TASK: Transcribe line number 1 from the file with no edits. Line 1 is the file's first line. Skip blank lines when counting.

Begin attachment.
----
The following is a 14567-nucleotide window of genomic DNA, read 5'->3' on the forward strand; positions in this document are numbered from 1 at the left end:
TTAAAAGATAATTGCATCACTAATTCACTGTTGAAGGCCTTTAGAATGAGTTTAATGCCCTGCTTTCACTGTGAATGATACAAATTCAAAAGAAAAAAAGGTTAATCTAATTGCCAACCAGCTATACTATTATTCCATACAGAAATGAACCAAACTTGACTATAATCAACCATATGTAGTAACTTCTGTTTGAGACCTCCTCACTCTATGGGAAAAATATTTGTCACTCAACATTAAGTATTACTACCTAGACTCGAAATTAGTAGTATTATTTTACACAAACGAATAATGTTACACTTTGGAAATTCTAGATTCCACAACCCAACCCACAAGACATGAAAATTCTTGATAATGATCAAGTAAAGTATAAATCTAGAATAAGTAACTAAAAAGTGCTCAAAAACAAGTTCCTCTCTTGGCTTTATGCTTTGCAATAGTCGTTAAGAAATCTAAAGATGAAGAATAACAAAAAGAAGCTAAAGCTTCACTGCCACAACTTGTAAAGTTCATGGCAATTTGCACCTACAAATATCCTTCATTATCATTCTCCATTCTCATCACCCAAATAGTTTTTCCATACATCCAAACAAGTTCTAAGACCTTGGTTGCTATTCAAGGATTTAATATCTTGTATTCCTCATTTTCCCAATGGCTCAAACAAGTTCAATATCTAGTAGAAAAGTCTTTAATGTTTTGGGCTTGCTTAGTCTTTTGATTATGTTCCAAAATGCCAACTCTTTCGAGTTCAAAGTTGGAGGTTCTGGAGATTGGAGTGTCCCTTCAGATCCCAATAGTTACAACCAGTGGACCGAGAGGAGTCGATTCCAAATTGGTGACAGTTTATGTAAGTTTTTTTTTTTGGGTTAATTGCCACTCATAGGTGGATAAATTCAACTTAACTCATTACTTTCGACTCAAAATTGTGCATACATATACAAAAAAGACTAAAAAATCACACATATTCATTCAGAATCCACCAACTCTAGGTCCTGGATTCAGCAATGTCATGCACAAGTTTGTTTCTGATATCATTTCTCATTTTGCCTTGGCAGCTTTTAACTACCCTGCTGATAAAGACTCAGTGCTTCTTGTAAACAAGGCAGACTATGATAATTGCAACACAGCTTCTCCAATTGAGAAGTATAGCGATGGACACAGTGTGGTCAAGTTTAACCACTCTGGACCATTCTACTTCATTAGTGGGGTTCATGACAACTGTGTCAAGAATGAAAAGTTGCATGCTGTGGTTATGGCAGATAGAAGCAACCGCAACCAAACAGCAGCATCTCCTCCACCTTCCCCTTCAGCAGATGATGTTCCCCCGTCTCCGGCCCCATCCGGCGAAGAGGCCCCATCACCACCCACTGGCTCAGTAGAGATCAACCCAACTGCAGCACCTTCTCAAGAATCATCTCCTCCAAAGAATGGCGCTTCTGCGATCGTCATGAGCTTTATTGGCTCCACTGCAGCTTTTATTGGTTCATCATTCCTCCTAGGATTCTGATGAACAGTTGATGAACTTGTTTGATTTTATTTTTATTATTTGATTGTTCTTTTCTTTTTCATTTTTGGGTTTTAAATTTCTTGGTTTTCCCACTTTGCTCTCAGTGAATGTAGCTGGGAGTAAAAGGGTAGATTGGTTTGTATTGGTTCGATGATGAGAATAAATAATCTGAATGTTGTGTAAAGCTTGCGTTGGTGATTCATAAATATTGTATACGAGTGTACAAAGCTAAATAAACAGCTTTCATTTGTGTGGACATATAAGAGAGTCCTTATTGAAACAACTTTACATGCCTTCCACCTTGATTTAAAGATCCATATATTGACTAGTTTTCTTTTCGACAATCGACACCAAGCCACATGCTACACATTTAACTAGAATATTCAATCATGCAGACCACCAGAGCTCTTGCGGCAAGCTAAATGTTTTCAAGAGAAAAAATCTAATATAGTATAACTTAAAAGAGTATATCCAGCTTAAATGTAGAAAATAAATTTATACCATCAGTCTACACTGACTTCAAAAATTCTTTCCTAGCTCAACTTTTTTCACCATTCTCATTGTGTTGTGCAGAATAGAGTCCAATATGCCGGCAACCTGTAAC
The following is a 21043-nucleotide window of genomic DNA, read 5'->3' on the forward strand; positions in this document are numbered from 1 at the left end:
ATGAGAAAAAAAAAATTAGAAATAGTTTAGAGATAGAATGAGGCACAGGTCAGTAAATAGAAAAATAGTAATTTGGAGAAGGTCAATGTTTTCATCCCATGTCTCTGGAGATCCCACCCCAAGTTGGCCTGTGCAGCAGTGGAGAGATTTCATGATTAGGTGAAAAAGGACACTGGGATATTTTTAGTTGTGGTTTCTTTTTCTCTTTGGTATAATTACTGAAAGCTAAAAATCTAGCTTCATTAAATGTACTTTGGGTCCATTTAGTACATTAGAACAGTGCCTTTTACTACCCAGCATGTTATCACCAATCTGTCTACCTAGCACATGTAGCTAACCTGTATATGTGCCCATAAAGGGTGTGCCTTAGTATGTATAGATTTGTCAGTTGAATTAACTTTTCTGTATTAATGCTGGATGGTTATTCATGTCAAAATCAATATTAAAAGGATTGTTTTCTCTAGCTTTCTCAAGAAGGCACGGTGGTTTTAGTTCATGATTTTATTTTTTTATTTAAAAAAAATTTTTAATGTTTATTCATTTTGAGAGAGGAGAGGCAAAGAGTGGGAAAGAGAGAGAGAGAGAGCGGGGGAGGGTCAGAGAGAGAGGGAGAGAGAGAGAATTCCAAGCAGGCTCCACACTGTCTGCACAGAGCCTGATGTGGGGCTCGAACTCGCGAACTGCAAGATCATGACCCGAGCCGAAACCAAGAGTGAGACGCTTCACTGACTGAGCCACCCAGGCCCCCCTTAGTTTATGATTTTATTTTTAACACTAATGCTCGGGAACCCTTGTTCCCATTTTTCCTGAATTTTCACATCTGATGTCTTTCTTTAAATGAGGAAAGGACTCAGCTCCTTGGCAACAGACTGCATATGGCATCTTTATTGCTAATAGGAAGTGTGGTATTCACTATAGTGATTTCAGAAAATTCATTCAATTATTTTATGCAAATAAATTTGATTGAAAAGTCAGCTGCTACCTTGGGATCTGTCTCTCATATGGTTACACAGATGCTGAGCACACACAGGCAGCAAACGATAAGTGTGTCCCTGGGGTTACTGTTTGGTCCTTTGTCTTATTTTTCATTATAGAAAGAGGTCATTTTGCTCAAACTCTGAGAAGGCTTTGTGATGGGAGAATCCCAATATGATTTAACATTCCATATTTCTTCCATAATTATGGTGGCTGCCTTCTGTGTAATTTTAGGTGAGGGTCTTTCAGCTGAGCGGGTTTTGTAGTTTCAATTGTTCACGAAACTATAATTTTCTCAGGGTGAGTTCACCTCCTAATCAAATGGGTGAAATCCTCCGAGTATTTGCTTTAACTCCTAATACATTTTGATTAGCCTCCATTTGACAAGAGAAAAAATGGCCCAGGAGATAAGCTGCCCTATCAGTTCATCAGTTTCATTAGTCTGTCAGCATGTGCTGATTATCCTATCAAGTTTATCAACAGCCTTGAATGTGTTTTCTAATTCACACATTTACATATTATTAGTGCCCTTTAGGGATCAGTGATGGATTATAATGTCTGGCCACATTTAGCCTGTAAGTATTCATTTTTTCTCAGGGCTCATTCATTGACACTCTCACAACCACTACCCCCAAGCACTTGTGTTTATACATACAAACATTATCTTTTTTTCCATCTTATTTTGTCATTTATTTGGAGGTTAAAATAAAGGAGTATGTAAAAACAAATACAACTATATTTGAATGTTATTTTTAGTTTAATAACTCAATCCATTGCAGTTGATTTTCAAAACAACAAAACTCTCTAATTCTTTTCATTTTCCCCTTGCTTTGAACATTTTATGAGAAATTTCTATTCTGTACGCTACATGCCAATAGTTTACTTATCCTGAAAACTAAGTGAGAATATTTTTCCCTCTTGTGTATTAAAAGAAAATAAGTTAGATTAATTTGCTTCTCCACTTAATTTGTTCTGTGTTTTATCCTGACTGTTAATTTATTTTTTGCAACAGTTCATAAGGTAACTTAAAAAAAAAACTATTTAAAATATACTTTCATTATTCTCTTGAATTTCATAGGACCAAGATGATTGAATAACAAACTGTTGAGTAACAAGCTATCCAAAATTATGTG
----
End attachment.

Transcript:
The following is a 14567-nucleotide window of genomic DNA, read 5'->3' on the forward strand; positions in this document are numbered from 1 at the left end: